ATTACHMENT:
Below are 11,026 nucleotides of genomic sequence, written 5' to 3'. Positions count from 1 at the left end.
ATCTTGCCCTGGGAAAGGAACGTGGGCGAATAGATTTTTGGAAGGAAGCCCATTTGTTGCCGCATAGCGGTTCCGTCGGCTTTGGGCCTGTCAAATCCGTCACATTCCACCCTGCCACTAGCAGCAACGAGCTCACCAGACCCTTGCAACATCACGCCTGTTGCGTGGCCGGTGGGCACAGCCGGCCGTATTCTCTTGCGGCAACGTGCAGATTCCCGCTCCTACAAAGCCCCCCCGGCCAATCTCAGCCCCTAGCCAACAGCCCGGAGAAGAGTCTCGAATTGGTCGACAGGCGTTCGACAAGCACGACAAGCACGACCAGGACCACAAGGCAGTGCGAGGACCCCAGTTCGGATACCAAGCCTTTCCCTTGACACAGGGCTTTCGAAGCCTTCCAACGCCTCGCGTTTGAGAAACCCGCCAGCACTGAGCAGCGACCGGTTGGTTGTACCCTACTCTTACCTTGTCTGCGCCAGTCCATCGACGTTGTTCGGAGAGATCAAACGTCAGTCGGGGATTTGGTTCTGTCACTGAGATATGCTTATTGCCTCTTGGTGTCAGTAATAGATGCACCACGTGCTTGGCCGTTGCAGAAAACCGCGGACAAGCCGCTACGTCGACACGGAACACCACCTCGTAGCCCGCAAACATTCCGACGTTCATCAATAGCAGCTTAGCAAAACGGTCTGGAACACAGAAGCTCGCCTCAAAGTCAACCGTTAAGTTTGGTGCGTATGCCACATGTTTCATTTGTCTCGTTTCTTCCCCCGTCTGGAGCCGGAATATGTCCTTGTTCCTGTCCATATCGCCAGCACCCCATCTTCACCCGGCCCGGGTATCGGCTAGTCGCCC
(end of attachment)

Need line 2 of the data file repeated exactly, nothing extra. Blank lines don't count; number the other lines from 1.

ATCTTGCCCTGGGAAAGGAACGTGGGCGAATAGATTTTTGGAAGGAAGCCCATTTGTTGCCGCATAGCGGTTCCGTCGGCTTTGGGCCTGTCAAATCCGTCACATTCCACCCTGCCACTAGCAGCAACGAGCTCACCAGACCCTTGCAACATCACGCCTGTTGCGTGGCCGGTGGGCACAGCCGGCCGTATTCTCTTGCGGCAACGTGCAGATTCCCGCTCCTACAAAGCCCCCCCGGCCAATCTCAGCCCCTAGCCAACAGCCCGGAGAAGAGTCTCGAATTGGTCGACAGGCGTTCGACAAGCACGACAAGCACGACCAGGACCACAAGGCAGTGCGAGGACCCCAGTTCGGATACCAAGCCTTTCCCTTGACACAGGGCTTTCGAAGCCTTCCAACGCCTCGCGTTTGAGAAACCCGCCAGCACTGAGCAGCGACCGGTTGGTTGTACCCTACTCTTACCTTGTCTGCGCCAGTCCATCGACGTTGTTCGGAGAGATCAAACGTCAGTCGGGGATTTGGTTCTGTCACTGAGATATGCTTATTGCCTCTTGGTGTCAGTAATAGATGCACCACGTGCTTGGCCGTTGCAGAAAACCGCGGACAAGCCGCTACGTCGACACGGAACACCACCTCGTAGCCCGCAAACATTCCGACGTTCATCAATAGCAGCTTAGCAAAACGGTCTGGAACACAGAAGCTCGCCTCAAAGTCAACCGTTAAGTTTGGTGCGTATGCCACATGTTTCATTTGTCTCGTTTCTTCCCCCGTCTGGAGCCGGAATATGTCCTTGTTCCTGTCCATATCGCCAGCACCCCATCTTCACCCGGCCCGGGTATCGGCTAGTCGCCC